Collection of Linux related news hopefully!

Want to run your Oracle DBMS on your OpenStack private cloud? Tesora has the technology you need.
The lesson of Unix: make it unified and they will come

Pivotal will make the majority of its big data suite open source, drawing inspiration from the Linux concept.

A penny per gig per month - there's cheap for you

The other Linux distro, SUSE, has made good its Ceph promise.

Info on Software XIV and GPFS revealed – so far

Much ado in Big Blue land today; it is making XIV available as Spectrum Accelerate software-defined storage, while also rebranding GPFS as Spectrum Scale in Linux mainframe environments. There's also a Spectrum Storage family coming.

Do you like 'em big and round, or would a slimmer version 4.0 excite you?

Linus Torvalds is “running out of fingers and toes” and therefore wonders if it might be a good time to tip the Linux Kernel over into version 4.0.

Swapnil Bhartiya gives his top Linux distributions in 11 categories, including the best distros for server, laptop, desktop, privacy, audio/visual, and more.

Artem Tashkinov writes: Luke Wolf, a KDE developer, argues that PC-BSD might become a serious desktop OS contender by year 2020, since Linux so far has failed to grasp any serious market share. He writes, "Consider this: In the past 10 years has the distribution you run changed significantly in what it offers over other distributions? I think you'll find the answer is largely no. I do have to give a shout out to openSUSE for the OBS, but otherwise I've used my desktop in the same exact way that I have always used it within the continuity of distribution X,Y, or Z since I started using them. Distributions simply aren't focused on desktop features, they're leaving it up to the DEs to do so." He continues, "PC-BSD on the other hand in fitting with the BSD mindset of holistic solutions is focused on developing desktop features and is moving rapidly to implement them." What do you think?

Read more of this story at Slashdot.

10 Games, One Price

Bundle Stars has launched its latest limited-time game offer composed of 10 Steam games that all run on Linux for $2.49/£1.99.

The Trinity Bundle runs for two weeks and shaves $120 off the regular Steam sale price for all ten games combined.

Unlike other bundle-based game offers, Bundle Stars like to keep things simple.

There are no tiers, no hidden extras to unlock, and no faffing around with average prices to beat. Just one price for all ten games.

Games on Offer

The games themselves span a range of genres, including a mighty online action-role playing game for up to four players. Among the titles is the retro-inspired arcade shooter Eradicator, strategy game Stronghold 3 Gold, and action RPG Pixel Boy and the Ever Expanding Dungeon. 

All games in the Trinity Bundle can be redeemed using Steam Keys on Linux, Windows and Mac OS X.

Full list of games in the Trinity Bundle:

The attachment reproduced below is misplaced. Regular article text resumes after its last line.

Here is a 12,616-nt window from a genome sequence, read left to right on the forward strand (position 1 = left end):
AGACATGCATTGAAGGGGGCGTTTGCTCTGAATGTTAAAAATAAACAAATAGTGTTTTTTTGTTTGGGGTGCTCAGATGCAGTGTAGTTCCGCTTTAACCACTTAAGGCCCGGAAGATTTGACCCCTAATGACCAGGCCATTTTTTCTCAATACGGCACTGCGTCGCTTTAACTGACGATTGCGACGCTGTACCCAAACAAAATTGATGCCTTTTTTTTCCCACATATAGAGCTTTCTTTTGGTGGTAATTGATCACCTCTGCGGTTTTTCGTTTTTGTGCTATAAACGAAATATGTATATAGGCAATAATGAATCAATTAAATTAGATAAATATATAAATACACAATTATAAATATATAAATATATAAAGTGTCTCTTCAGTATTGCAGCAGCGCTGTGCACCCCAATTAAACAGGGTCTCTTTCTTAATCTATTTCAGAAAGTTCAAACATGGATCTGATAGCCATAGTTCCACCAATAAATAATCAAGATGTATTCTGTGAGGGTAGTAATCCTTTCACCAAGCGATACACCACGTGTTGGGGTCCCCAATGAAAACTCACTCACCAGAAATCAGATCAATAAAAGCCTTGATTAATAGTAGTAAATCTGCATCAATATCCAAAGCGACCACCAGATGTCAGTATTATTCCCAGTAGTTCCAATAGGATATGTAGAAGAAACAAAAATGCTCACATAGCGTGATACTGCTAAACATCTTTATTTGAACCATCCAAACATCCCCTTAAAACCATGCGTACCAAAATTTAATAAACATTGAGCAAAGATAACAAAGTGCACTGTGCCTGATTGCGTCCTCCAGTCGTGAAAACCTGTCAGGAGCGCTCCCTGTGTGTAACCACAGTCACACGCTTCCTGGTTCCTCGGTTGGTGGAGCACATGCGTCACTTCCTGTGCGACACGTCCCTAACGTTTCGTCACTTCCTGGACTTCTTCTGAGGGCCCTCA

• Pixel Boy and the Ever Expanding Dungeon — Action RPG
  • Stronghold 3 Gold — Strategy game
  • Revenge of the Titans — RTS meets tower defense via retro graphics
  • iO — Physics puzzler
  • Nam — FPS
  • Eradicator — Sci-fi inspired retro shoot ‘em up
  • Legends of Aetherus — RPG
  • Sentinel — Audio-based tower defense game
  • Terrian Saga: KR-17 — 32-bit side-scrolling adventure
  • Shiny The Firefly — Platformer

For more details, system requirements and sale terms, not to mention that all important buy button, head over to Bundle Stars’ website by hitting the link below.

Buy Bundle Stars ‘Trinity Bundle’

If you snap this collection up be sure to pop back and let us and other Linux gamers know your top five game titles from those on offer.

The post 10 Linux Games, One Low Price: Trinity Bundle Now Live first appeared on OMG! Ubuntu!.

Windows admins welcomed early by new PoshStack PowerShell tool

OpenStack has named its forthcoming twelfth release Liberty.

lkcl writes The introduction of systemd has unilaterally created a polarization of the GNU/Linux community that is remarkably similar to the monopolistic power position wielded by Microsoft in the late 1990s. Choices were stark: use Windows (with SMB/CIFS Services), or use UNIX (with NFS and NIS). Only the introduction of fully-compatible reverse-engineered NT Domains services corrected the situation. Instructions on how to remove systemd include dire warnings that "all dependent packages will be removed", rendering a normal Debian Desktop system flat-out impossible to achieve. It was therefore necessary to demonstrate that it is actually possible to run a Debian Desktop GUI system (albeit an unusual one: fvwm) with libsystemd0 removed. The reason for doing so: it doesn't matter how good systemd is believed to be or in fact actually is: the reason for removing it is, apart from the alarm at how extensive systemd is becoming (including interfering with firewall rules), it's the way that it's been introduced in a blatantly cavalier fashion as a polarized all-or-nothing option, forcing people to consider abandoning the GNU/Linux of their choice and to seriously consider using FreeBSD or any other distro that properly respects the Software Freedom principle of the right to choose what software to run. We aren't all "good at coding", or paid to work on Software Libre: that means that those people who are need to be much more responsible, and to start — finally — to listen to what people are saying. Developing a thick skin is a good way to abdicate responsibility and, as a result, place people into untenable positions.

Read more of this story at Slashdot.